Terrestrial (land-dwelling) Invasive Vertebrates are non-native members of the subphylum Vertebrata (animals with a backbone) who spend the majority of their lives on land. While terrestrial vertebrates form a minor proportion of all invasive species, their impacts are often disproportionately high. Terrestrial invasive vertebrates primarily include reptiles, birds, and mammals.
- Allaby, Michael. 2014. "Vertebrata." In: A Dictionary of Zoology (4th ed). Oxford University Press.
- Parkes, J.P and G. Nugent. 2009. "Management of terrestrial vertebrate pests." In: Invasive Species Management: A Handbook of Principles and Techniques. Clout, M.N. and P.A. Williams, eds. Oxford University Press.
- Witmer, G.W., P.W. Burke, W.C. Pitt, and M.L. Avery. 2007. Management of invasive vertebrates in the United States: an overview. Managing Vertebrate Invasive Species: Proceedings of an International Symposium 56.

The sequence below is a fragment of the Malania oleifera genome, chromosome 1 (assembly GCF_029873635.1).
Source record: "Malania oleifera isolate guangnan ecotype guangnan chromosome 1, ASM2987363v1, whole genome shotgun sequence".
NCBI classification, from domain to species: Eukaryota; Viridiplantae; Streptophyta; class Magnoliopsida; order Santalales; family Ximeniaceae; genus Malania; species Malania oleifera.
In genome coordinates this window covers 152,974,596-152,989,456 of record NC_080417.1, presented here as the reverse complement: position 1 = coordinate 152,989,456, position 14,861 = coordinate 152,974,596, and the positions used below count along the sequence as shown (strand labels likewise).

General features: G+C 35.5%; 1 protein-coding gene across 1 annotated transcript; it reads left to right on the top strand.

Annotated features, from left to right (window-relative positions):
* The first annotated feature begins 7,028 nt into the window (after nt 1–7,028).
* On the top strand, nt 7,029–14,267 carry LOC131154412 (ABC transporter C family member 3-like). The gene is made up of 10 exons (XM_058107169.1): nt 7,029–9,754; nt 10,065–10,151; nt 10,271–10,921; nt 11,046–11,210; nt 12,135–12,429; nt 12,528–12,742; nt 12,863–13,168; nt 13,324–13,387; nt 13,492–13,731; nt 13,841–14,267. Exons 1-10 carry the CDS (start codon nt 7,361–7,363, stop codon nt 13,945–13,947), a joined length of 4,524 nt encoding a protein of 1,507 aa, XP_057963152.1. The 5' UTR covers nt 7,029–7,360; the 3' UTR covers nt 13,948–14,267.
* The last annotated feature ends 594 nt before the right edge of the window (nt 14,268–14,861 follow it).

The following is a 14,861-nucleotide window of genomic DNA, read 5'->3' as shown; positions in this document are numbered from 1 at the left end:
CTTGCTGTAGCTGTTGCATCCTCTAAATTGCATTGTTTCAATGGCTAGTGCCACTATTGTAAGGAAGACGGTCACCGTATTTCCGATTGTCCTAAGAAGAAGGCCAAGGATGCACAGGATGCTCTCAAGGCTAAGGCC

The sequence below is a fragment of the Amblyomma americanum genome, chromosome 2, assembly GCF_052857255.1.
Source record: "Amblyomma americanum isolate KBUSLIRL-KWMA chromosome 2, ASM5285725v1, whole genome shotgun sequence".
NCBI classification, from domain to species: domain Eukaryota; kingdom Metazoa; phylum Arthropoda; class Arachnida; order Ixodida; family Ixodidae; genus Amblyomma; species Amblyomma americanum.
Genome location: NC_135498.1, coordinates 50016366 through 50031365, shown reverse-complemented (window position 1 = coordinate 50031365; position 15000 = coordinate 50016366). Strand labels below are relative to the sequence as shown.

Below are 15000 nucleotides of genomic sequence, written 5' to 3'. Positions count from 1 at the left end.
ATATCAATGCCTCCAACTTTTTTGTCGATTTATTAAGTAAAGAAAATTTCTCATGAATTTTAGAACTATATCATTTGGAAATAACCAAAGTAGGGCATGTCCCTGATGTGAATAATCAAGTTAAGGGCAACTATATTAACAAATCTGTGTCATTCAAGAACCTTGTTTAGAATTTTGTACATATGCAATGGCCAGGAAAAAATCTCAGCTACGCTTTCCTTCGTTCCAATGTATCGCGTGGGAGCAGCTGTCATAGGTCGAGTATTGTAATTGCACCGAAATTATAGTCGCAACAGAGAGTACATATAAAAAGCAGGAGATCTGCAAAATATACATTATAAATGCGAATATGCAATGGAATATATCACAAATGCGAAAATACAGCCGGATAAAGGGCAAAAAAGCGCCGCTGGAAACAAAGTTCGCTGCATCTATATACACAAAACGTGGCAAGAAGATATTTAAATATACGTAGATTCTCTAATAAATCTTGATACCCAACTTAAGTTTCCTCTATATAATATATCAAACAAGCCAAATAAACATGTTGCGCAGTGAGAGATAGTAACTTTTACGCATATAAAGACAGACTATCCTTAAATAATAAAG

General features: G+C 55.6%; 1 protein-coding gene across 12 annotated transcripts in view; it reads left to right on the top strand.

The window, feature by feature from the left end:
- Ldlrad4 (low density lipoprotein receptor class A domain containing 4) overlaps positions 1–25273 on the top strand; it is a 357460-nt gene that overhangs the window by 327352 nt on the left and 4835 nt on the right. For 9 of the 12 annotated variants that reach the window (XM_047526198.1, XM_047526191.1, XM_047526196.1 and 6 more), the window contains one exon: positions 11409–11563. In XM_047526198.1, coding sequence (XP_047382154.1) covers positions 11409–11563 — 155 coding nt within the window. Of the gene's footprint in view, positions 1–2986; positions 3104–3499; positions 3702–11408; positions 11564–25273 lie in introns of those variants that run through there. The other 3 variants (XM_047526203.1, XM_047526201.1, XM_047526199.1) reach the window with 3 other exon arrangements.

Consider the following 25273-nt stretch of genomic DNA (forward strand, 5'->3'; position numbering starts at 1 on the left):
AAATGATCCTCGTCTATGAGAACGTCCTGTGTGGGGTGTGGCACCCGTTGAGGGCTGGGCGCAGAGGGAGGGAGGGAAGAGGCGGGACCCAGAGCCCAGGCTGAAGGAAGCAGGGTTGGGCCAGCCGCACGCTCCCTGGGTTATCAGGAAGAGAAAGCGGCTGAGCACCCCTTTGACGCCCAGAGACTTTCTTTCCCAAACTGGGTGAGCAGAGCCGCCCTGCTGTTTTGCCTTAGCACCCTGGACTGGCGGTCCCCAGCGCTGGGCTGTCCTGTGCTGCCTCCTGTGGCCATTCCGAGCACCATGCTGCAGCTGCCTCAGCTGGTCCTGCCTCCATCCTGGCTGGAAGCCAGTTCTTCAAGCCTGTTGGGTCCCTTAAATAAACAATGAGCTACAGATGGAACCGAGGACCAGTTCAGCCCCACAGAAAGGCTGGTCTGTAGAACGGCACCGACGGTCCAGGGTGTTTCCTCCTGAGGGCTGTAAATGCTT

Note: Our species profiles provide general information about species considered to be invasive. This is not a list of all invasive species, nor does our information have regulatory implications. The large numbers of invasive species prevent us from maintaining detailed information on ALL invasive species. In addition, determining the invasiveness of a species depends on a number of local factors, including type of habitat. Our species profiles are provided as an educational informational tool.
Boiga irregularis (Merrem, 1802) (ITIS)
Python molurus bivittatus Kuhl, 1820 (ITIS)
Sturnus vulgaris Linnaeus, 1758 (ITIS)
Sus scrofa Linnaeus, 1758 (ITIS)